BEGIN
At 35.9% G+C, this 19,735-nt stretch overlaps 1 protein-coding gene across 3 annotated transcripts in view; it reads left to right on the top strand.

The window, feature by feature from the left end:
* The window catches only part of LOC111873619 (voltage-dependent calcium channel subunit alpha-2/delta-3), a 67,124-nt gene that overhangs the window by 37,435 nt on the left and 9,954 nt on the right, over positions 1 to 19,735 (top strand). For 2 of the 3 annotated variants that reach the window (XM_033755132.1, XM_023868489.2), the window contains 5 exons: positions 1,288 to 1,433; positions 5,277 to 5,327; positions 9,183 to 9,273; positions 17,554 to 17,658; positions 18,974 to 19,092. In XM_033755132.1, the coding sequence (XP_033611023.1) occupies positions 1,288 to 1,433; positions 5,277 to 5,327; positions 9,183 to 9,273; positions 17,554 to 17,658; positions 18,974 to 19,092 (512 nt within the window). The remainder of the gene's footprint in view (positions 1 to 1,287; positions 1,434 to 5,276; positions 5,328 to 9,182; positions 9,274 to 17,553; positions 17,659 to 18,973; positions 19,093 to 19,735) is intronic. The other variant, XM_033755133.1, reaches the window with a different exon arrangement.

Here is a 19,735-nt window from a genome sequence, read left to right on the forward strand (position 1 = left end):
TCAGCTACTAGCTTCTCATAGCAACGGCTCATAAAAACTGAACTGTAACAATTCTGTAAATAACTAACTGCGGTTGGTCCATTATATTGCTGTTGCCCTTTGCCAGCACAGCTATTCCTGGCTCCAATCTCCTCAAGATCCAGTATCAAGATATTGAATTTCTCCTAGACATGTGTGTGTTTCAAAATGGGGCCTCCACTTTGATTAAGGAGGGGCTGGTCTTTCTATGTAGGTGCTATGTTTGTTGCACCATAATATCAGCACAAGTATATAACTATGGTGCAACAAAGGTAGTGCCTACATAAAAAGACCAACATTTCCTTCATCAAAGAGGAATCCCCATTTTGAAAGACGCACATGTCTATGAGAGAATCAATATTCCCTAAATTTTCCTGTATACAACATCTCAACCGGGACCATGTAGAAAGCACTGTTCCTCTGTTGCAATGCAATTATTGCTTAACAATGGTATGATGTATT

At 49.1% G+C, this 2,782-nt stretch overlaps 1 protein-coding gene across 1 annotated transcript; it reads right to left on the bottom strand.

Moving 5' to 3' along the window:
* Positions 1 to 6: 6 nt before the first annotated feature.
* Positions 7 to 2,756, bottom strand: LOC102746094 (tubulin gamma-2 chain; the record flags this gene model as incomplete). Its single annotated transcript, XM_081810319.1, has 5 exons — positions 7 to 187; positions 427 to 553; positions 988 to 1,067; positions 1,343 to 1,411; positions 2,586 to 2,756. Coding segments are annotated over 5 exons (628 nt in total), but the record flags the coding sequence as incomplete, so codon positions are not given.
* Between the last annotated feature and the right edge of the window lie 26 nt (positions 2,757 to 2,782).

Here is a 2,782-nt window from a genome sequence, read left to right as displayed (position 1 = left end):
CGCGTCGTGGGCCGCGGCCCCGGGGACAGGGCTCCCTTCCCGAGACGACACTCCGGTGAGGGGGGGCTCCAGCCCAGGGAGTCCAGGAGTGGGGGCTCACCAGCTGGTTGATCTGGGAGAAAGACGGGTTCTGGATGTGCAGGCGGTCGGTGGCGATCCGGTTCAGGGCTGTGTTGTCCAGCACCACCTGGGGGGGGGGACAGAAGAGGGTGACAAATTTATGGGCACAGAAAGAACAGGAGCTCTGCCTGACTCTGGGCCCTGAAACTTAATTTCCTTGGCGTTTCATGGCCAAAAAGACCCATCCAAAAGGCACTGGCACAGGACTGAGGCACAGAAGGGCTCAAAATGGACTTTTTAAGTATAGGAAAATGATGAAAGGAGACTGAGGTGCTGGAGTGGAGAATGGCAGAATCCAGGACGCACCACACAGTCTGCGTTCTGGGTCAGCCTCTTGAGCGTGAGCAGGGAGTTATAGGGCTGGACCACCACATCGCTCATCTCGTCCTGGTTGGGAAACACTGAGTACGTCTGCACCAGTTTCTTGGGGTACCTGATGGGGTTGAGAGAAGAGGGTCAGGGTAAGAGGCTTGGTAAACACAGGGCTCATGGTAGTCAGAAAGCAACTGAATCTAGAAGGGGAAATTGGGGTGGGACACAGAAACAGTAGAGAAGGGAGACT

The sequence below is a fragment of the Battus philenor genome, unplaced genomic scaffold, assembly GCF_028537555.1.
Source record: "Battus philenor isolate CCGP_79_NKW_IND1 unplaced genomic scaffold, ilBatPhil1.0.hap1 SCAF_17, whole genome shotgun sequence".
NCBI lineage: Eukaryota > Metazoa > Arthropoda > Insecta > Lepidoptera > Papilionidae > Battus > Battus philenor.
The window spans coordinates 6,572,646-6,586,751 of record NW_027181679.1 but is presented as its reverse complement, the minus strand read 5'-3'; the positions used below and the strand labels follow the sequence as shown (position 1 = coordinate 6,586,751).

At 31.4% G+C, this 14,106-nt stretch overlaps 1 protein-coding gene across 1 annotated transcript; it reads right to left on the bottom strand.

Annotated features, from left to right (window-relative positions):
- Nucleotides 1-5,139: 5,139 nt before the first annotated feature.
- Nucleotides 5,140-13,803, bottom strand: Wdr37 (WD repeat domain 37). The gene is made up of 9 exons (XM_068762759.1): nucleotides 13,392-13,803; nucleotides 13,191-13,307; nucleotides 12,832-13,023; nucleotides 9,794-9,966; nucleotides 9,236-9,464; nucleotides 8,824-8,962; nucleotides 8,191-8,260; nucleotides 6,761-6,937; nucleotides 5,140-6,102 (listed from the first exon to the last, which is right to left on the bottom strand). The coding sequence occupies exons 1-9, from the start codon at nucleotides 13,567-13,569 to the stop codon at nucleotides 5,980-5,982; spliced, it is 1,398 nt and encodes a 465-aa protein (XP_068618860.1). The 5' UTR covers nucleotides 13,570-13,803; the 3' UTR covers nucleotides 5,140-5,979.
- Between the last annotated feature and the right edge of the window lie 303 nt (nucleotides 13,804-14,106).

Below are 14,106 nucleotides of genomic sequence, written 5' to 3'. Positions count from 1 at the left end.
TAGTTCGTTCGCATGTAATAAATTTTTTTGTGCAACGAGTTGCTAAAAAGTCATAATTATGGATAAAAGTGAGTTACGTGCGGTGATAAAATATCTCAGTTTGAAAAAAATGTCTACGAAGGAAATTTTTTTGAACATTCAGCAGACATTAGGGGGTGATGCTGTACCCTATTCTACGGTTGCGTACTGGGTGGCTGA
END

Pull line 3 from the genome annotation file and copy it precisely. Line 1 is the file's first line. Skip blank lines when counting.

* The window catches only part of LOC111873619 (voltage-dependent calcium channel subunit alpha-2/delta-3), a 67,124-nt gene that overhangs the window by 37,435 nt on the left and 9,954 nt on the right, over positions 1 to 19,735 (top strand). For 2 of the 3 annotated variants that reach the window (XM_033755132.1, XM_023868489.2), the window contains 5 exons: positions 1,288 to 1,433; positions 5,277 to 5,327; positions 9,183 to 9,273; positions 17,554 to 17,658; positions 18,974 to 19,092. In XM_033755132.1, the coding sequence (XP_033611023.1) occupies positions 1,288 to 1,433; positions 5,277 to 5,327; positions 9,183 to 9,273; positions 17,554 to 17,658; positions 18,974 to 19,092 (512 nt within the window). The remainder of the gene's footprint in view (positions 1 to 1,287; positions 1,434 to 5,276; positions 5,328 to 9,182; positions 9,274 to 17,553; positions 17,659 to 18,973; positions 19,093 to 19,735) is intronic. The other variant, XM_033755133.1, reaches the window with a different exon arrangement.